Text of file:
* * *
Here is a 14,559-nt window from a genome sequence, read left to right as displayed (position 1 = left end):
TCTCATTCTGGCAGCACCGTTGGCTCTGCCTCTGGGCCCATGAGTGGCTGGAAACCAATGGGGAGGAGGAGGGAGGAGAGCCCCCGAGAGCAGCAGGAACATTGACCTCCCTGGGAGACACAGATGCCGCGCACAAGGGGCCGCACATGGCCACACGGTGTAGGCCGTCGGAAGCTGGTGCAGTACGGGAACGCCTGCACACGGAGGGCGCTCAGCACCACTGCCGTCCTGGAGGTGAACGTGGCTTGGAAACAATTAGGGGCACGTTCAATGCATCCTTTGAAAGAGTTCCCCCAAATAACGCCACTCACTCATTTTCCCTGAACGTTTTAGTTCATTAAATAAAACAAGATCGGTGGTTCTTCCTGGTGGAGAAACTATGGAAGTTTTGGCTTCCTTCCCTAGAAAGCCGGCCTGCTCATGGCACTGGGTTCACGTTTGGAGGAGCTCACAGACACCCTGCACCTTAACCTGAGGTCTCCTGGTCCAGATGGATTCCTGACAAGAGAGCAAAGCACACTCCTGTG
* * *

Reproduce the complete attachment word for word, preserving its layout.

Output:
Here is a 14,559-nt window from a genome sequence, read left to right as displayed (position 1 = left end):
TCTCATTCTGGCAGCACCGTTGGCTCTGCCTCTGGGCCCATGAGTGGCTGGAAACCAATGGGGAGGAGGAGGGAGGAGAGCCCCCGAGAGCAGCAGGAACATTGACCTCCCTGGGAGACACAGATGCCGCGCACAAGGGGCCGCACATGGCCACACGGTGTAGGCCGTCGGAAGCTGGTGCAGTACGGGAACGCCTGCACACGGAGGGCGCTCAGCACCACTGCCGTCCTGGAGGTGAACGTGGCTTGGAAACAATTAGGGGCACGTTCAATGCATCCTTTGAAAGAGTTCCCCCAAATAACGCCACTCACTCATTTTCCCTGAACGTTTTAGTTCATTAAATAAAACAAGATCGGTGGTTCTTCCTGGTGGAGAAACTATGGAAGTTTTGGCTTCCTTCCCTAGAAAGCCGGCCTGCTCATGGCACTGGGTTCACGTTTGGAGGAGCTCACAGACACCCTGCACCTTAACCTGAGGTCTCCTGGTCCAGATGGATTCCTGACAAGAGAGCAAAGCACACTCCTGTG